150 years ago today Charles Darwin’s “big book,” On the Origin of Species, was first published. The entire publication run of more than a thousand copies sold out within a few days, making it a certified best-seller of its day.
A rare copy of the first edition, found in the loo of an old house, sold at auction at Christie’s for US$172,000.
Olivia Judson’s already got her day-after blog post up at the New York Times site, talking about a key issue in evolution: Extinction. She already blogged on the importance of the Big Book.
And the “Origin” changed everything. Before the “Origin,” the diversity of life could only be catalogued and described; afterwards, it could be explained and understood. Before the “Origin,” species were generally seen as fixed entities, the special creations of a deity; afterwards, they became connected together on a great family tree that stretches back, across billions of years, to the dawn of life. Perhaps most importantly, the “Origin” changed our view of ourselves. It made us as much a part of nature as hummingbirds and bumblebees (or humble-bees, as Darwin called them); we, too, acquired a family tree with a host of remarkable and distinguished ancestors.
The reason the “Origin” was so powerful, compelling and persuasive, the reason Darwin succeeded while his predecessors failed, is that in it he does not just describe how evolution by natural selection works. He presents an enormous body of evidence culled from every field of biology then known. He discusses subjects as diverse as pigeon breeding in Ancient Egypt, the rudimentary eyes of cave fish, the nest-building instincts of honeybees, the evolving size of gooseberries (they’ve been getting bigger), wingless beetles on the island of Madeira and algae in New Zealand. One moment, he’s considering fossil animals like brachiopods (which had hinged shells like clams, but with a different axis of symmetry); the next, he’s discussing the accessibility of nectar in clover flowers to different species of bee.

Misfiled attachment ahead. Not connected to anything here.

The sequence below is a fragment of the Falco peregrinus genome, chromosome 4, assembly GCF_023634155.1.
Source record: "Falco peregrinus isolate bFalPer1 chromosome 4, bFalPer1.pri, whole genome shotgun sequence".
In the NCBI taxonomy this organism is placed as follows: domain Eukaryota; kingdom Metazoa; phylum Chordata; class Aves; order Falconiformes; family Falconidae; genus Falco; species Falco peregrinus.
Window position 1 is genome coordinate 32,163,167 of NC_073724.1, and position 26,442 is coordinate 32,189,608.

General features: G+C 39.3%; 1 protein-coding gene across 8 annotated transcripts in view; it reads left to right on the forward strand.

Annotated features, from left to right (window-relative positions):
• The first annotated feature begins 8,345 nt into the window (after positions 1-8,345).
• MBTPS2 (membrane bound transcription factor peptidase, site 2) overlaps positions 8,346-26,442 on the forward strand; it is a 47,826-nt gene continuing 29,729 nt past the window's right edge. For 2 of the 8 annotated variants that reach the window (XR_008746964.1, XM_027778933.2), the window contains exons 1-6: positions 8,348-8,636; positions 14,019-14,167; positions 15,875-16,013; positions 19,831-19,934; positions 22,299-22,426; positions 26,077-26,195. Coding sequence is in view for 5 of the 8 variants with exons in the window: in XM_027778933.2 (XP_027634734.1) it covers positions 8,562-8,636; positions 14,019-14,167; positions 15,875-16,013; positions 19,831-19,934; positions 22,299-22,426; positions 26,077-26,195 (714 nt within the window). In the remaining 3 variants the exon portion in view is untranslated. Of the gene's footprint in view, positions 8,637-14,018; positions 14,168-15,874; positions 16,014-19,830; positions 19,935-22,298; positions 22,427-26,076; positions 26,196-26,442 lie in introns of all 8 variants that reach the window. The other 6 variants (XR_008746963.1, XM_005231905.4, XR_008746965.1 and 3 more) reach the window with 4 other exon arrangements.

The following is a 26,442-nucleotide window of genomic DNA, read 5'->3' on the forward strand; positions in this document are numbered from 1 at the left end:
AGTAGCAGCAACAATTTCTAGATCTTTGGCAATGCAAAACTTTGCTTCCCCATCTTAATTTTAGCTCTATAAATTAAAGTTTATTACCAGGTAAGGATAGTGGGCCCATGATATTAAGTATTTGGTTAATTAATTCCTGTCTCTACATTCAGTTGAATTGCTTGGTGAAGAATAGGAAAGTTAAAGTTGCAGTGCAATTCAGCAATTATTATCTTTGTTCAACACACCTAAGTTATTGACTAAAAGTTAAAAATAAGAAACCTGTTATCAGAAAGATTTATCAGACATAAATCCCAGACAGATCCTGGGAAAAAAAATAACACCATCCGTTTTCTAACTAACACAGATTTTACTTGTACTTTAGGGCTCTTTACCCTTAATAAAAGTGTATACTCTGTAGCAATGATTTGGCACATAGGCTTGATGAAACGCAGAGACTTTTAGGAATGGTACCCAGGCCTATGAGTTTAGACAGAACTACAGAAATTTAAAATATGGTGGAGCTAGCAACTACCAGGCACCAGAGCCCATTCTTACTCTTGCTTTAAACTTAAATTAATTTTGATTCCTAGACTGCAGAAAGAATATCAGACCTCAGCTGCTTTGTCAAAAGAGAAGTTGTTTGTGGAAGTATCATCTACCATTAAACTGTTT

At the same time, he uses every form of evidence at his disposal: he observes, argues, compares, infers and describes the results of experiments he has read about, or in many cases, personally conducted. For example, one of Darwin’s observations is that the inhabitants of islands resemble — but differ subtly from — those of the nearest continents. So: birds and bushes on islands off the coast of South America resemble South American birds and bushes; islands near Africa are populated by recognizably African forms.
Of course you –you cognescenti, you — know Judson is the wit behind Dr. Tatiana’s Sex Advice to All Creation, a thoroughly delightful, funny and scientifically accurate book. Which brings to my mind this question: Why are scientists, and especially evolutionary scientists, so funny and charming, in stark contrast to the dull proles of creationism?
And, were he not ill at the time, can you imagine what a fantastic dinner guest Charles Darwin himself would be?
Darwin's hand-drawn "tree of life"
Meanwhile, at PBS, NOVA already featured “Darwin’s Darkest Hour” earlier this year. NOVA research Gaia Remerowski alerts us to a coming production, “What Darwin Never Knew,” featuring progress made in evolutionary development, “evo-devo.” Science marches on.
Remerowski illustrated her post with Darwin’s quick, hand drawing of a “tree of life,” a drawing that has become iconic in biology circles — like the one to your right. This one comes from the website of “Speaking of Faith,” another PBS production that featured Darwin earlier this year. SOF offered an online tour of some of the work of Darwin, too — other drawings from Darwin’s own hand. Nice exhibit.
Our country’s advocates for good science education, the National Center for Science Education (NCSE) carried Origin Day greetings and a rundown of a dozen projects commemorating the 150th year of the book, and the 200th anniversary of Darwin’s birth.
Happy Origin Day, indeed.